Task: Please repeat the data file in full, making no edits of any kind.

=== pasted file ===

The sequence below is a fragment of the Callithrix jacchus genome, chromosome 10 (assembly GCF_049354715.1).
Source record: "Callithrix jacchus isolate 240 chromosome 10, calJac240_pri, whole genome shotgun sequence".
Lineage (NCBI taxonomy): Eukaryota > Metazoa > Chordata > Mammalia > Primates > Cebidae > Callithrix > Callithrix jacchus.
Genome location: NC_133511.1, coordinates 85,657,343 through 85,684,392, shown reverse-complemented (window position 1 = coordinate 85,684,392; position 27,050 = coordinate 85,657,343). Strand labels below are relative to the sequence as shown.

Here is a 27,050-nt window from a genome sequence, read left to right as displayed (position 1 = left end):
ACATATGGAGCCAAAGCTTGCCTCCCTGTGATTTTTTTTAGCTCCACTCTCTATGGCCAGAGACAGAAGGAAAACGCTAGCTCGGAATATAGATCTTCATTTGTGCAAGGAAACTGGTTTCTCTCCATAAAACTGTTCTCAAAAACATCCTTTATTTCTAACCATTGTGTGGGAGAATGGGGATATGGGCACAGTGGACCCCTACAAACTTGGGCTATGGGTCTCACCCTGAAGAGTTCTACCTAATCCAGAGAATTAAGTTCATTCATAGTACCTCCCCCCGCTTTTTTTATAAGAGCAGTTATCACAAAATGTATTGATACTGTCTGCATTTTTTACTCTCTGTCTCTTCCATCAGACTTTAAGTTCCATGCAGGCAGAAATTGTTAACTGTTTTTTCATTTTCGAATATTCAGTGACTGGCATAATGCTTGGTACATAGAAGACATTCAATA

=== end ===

The sequence below is a fragment of the Callithrix jacchus genome, chromosome 10 (assembly GCF_049354715.1).
Source record: "Callithrix jacchus isolate 240 chromosome 10, calJac240_pri, whole genome shotgun sequence".
Lineage (NCBI taxonomy): Eukaryota > Metazoa > Chordata > Mammalia > Primates > Cebidae > Callithrix > Callithrix jacchus.
Genome location: NC_133511.1, coordinates 85,657,343 through 85,684,392, shown reverse-complemented (window position 1 = coordinate 85,684,392; position 27,050 = coordinate 85,657,343). Strand labels below are relative to the sequence as shown.

Here is a 27,050-nt window from a genome sequence, read left to right as displayed (position 1 = left end):
ACATATGGAGCCAAAGCTTGCCTCCCTGTGATTTTTTTTAGCTCCACTCTCTATGGCCAGAGACAGAAGGAAAACGCTAGCTCGGAATATAGATCTTCATTTGTGCAAGGAAACTGGTTTCTCTCCATAAAACTGTTCTCAAAAACATCCTTTATTTCTAACCATTGTGTGGGAGAATGGGGATATGGGCACAGTGGACCCCTACAAACTTGGGCTATGGGTCTCACCCTGAAGAGTTCTACCTAATCCAGAGAATTAAGTTCATTCATAGTACCTCCCCCCGCTTTTTTTATAAGAGCAGTTATCACAAAATGTATTGATACTGTCTGCATTTTTTACTCTCTGTCTCTTCCATCAGACTTTAAGTTCCATGCAGGCAGAAATTGTTAACTGTTTTTTCATTTTCGAATATTCAGTGACTGGCATAATGCTTGGTACATAGAAGACATTCAATA